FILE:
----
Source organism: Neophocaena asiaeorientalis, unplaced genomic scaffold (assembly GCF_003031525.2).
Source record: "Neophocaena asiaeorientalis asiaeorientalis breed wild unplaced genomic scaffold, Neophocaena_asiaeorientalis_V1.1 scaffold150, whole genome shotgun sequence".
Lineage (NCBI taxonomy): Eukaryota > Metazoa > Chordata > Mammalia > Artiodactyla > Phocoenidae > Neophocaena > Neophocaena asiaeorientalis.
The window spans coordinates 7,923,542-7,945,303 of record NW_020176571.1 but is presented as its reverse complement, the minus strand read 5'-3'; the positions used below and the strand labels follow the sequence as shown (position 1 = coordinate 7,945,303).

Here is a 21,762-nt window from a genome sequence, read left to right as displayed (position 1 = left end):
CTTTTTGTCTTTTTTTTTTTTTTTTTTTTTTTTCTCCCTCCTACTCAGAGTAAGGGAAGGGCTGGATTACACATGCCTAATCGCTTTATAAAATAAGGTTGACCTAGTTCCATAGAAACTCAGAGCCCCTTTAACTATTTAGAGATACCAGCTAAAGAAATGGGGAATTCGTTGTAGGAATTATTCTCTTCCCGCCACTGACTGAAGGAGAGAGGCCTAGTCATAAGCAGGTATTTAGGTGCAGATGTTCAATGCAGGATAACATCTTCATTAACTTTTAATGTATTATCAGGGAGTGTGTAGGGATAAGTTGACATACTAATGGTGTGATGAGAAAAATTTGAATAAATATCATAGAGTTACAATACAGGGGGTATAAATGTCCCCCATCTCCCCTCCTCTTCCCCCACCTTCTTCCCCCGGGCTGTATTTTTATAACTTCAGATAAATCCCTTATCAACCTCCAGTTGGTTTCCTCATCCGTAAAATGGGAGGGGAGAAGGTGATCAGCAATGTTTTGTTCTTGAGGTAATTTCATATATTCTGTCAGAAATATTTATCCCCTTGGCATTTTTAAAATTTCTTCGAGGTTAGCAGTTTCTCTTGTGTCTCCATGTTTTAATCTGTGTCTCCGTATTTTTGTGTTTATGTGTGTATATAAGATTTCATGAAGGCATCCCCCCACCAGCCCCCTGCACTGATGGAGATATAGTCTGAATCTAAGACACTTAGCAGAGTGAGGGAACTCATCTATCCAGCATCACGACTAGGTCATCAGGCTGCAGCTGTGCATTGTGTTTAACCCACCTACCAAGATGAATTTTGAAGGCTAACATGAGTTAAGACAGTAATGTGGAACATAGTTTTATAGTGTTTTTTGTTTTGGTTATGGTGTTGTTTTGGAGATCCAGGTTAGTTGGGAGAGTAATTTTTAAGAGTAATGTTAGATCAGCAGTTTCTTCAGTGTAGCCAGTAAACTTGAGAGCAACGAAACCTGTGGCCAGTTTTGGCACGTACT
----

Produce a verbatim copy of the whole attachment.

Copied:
Source organism: Neophocaena asiaeorientalis, unplaced genomic scaffold (assembly GCF_003031525.2).
Source record: "Neophocaena asiaeorientalis asiaeorientalis breed wild unplaced genomic scaffold, Neophocaena_asiaeorientalis_V1.1 scaffold150, whole genome shotgun sequence".
Lineage (NCBI taxonomy): Eukaryota > Metazoa > Chordata > Mammalia > Artiodactyla > Phocoenidae > Neophocaena > Neophocaena asiaeorientalis.
The window spans coordinates 7,923,542-7,945,303 of record NW_020176571.1 but is presented as its reverse complement, the minus strand read 5'-3'; the positions used below and the strand labels follow the sequence as shown (position 1 = coordinate 7,945,303).

Here is a 21,762-nt window from a genome sequence, read left to right as displayed (position 1 = left end):
CTTTTTGTCTTTTTTTTTTTTTTTTTTTTTTTTCTCCCTCCTACTCAGAGTAAGGGAAGGGCTGGATTACACATGCCTAATCGCTTTATAAAATAAGGTTGACCTAGTTCCATAGAAACTCAGAGCCCCTTTAACTATTTAGAGATACCAGCTAAAGAAATGGGGAATTCGTTGTAGGAATTATTCTCTTCCCGCCACTGACTGAAGGAGAGAGGCCTAGTCATAAGCAGGTATTTAGGTGCAGATGTTCAATGCAGGATAACATCTTCATTAACTTTTAATGTATTATCAGGGAGTGTGTAGGGATAAGTTGACATACTAATGGTGTGATGAGAAAAATTTGAATAAATATCATAGAGTTACAATACAGGGGGTATAAATGTCCCCCATCTCCCCTCCTCTTCCCCCACCTTCTTCCCCCGGGCTGTATTTTTATAACTTCAGATAAATCCCTTATCAACCTCCAGTTGGTTTCCTCATCCGTAAAATGGGAGGGGAGAAGGTGATCAGCAATGTTTTGTTCTTGAGGTAATTTCATATATTCTGTCAGAAATATTTATCCCCTTGGCATTTTTAAAATTTCTTCGAGGTTAGCAGTTTCTCTTGTGTCTCCATGTTTTAATCTGTGTCTCCGTATTTTTGTGTTTATGTGTGTATATAAGATTTCATGAAGGCATCCCCCCACCAGCCCCCTGCACTGATGGAGATATAGTCTGAATCTAAGACACTTAGCAGAGTGAGGGAACTCATCTATCCAGCATCACGACTAGGTCATCAGGCTGCAGCTGTGCATTGTGTTTAACCCACCTACCAAGATGAATTTTGAAGGCTAACATGAGTTAAGACAGTAATGTGGAACATAGTTTTATAGTGTTTTTTGTTTTGGTTATGGTGTTGTTTTGGAGATCCAGGTTAGTTGGGAGAGTAATTTTTAAGAGTAATGTTAGATCAGCAGTTTCTTCAGTGTAGCCAGTAAACTTGAGAGCAACGAAACCTGTGGCCAGTTTTGGCACGTACT